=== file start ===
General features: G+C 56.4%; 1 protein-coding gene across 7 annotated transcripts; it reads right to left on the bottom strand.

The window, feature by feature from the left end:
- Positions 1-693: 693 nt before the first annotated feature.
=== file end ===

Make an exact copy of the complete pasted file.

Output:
General features: G+C 56.4%; 1 protein-coding gene across 7 annotated transcripts; it reads right to left on the bottom strand.

The window, feature by feature from the left end:
- Positions 1-693: 693 nt before the first annotated feature.